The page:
"War plans cover every aspect of a war, and weave them into a single operation that must have a single, ultimate objective in which all particular aims are reconciled. No one stars a war---or rather, no one in his senses ought to do so---without first being clear in his mind what he intends to achieve by that war and how he intends to conduct it. The former is its political purpose; the latter its operational objective. This is the governing principal which will set its course, prescribe the scale of means and effort which is required, and make its influence felt throughout down to the smallest operational detail. We said in the opening chapter that the natural aim of military operations is the enemy's overthrow, and that strict adherence to the logic of the concept can, in the last analysis, admit no other. Since both belligerents must hold that view it would follow that military operations could not be suspended, that hostilities could not end until one or the other side were finally defeated."Karl von Clausewitz. On War. Edited and Translated by Michael Howard & Peter Paret. (1976), p. 579. The recent ISIS victory in capturing the Iraqi city of Ramadi highlights the fact that the Americans have not entire thought through their operational strategy for this particular military campaign. Regardless of what the Americans would ideally like to occur, it does not appear from current vantage point that a purely American air campaign will carry the day anytime soon against ISIS in Iraq. Not to speak of what is going on in Syria. The fact of the matter is that unless the Americans either: i) devote much more resources to the air campaign, with the concomitant greater likelihood of innocents being killed or wounded in occupied ISIS territories; ii) bring in some outside military force to assist the Iraqis (such as the say the regular Persian military). There at present being no readily available 'outside' force to so employ; iii) introduce American ground forces in sufficient numbers to quickly and effectively overthrow ISIS in a lightning campaign. If I had to choose which of the three above scenarios I would recommend the last one is the one that I would (reluctantly) go for. Which is not to gainsay the strictures that people like Anthony Cordesman have raised against putting American ground forces in harms way 1. Merely that having decided to go to war against ISIS (something which I was in favour of, albeit with scepticism as to how effective a purely air campaign would ultimately be), the Americans will be hard put to allow the continuation of a situation in which ISIS can boast that it is fighting the world's premier Great Power to a standstill. With all that implies in terms of the enormous prestige and the recruits and money following that ISIS will garner as a result. The sad and unfortunate truth of the matter is that the Americans have saddled themselves for a long time to come, with a burden which comes from having overthrown the Hussein regime back in 2003. Twelve years is not nearly long enough a time period to have absolved themselves from the consequence of their (admittedly stupid and irresponsible) actions.... 1. See: Anthony Cordesman, "Boots on the Ground: The Realities in Afghanistan, Iraq, and Syria". Center for Strategic and International Security. 13 February www.CSIS.org, wherein he argues that:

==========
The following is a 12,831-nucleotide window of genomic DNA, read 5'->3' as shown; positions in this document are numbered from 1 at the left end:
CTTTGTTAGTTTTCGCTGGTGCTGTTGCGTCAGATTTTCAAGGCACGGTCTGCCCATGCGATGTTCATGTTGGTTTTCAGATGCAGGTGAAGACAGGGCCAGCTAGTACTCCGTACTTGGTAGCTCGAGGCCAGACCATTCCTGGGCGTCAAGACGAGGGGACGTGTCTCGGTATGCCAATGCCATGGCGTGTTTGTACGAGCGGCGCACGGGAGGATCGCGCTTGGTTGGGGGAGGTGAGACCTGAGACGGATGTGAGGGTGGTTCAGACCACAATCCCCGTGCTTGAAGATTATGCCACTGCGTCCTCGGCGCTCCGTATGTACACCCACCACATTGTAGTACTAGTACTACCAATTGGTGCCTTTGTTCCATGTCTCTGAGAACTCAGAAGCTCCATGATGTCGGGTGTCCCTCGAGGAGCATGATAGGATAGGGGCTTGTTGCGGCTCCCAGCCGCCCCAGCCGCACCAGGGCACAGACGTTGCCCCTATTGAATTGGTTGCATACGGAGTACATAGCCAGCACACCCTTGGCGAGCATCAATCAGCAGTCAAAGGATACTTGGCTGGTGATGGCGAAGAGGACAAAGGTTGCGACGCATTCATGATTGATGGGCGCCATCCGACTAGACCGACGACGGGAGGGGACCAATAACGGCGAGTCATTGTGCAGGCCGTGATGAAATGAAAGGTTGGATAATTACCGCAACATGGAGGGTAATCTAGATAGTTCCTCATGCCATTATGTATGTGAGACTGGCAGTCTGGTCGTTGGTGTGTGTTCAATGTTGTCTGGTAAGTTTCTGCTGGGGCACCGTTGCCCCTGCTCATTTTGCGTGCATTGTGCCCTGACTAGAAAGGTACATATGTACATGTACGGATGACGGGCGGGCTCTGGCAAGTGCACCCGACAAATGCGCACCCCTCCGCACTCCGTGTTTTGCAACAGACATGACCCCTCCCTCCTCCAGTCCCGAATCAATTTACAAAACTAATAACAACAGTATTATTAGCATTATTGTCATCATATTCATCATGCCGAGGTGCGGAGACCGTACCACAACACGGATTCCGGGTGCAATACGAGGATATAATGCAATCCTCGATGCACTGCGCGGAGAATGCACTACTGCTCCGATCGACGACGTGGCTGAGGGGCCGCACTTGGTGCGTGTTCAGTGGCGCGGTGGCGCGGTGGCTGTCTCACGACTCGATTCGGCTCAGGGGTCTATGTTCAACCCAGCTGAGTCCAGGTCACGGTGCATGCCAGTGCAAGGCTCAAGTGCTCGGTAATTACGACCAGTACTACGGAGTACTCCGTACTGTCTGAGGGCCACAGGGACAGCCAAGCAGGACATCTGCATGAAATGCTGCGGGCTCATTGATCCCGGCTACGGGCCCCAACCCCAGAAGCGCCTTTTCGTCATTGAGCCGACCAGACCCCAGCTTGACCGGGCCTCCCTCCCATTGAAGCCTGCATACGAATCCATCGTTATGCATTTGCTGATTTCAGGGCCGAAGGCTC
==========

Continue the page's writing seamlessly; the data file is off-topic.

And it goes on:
" It is important to realize that unless major U.S. combat forces are deployed in significant enough numbers to actually do all or most of all the fighting, local or host country forces will fail if they cannot get emergency support and reinforcements. They also face a very different challenge in large countries, when they face a dispersed force of nonstate actors that is on the scene and knows their weaknesses in detail, and where the real war is less one of short tactical victories and more one of lasting attrition in fighting for control of the population. And, these are wars that local forces must ultimately win. As was clear in Vietnam, and became all too clear in Afghanistan and Iraq, even the best U.S. combat units and a constant series of tactical victories can still fail if the United States and its other outside allies fully occupy an area or the country. Worse, doing it our way can deprive the local forces or host country of popular legitimacy, temporarily suppress sectarian and ethnic divisions, identify the United States as an occupier rather than an ally, and create a culture of military dependency where the local or host country forces never really learn to stand on their own".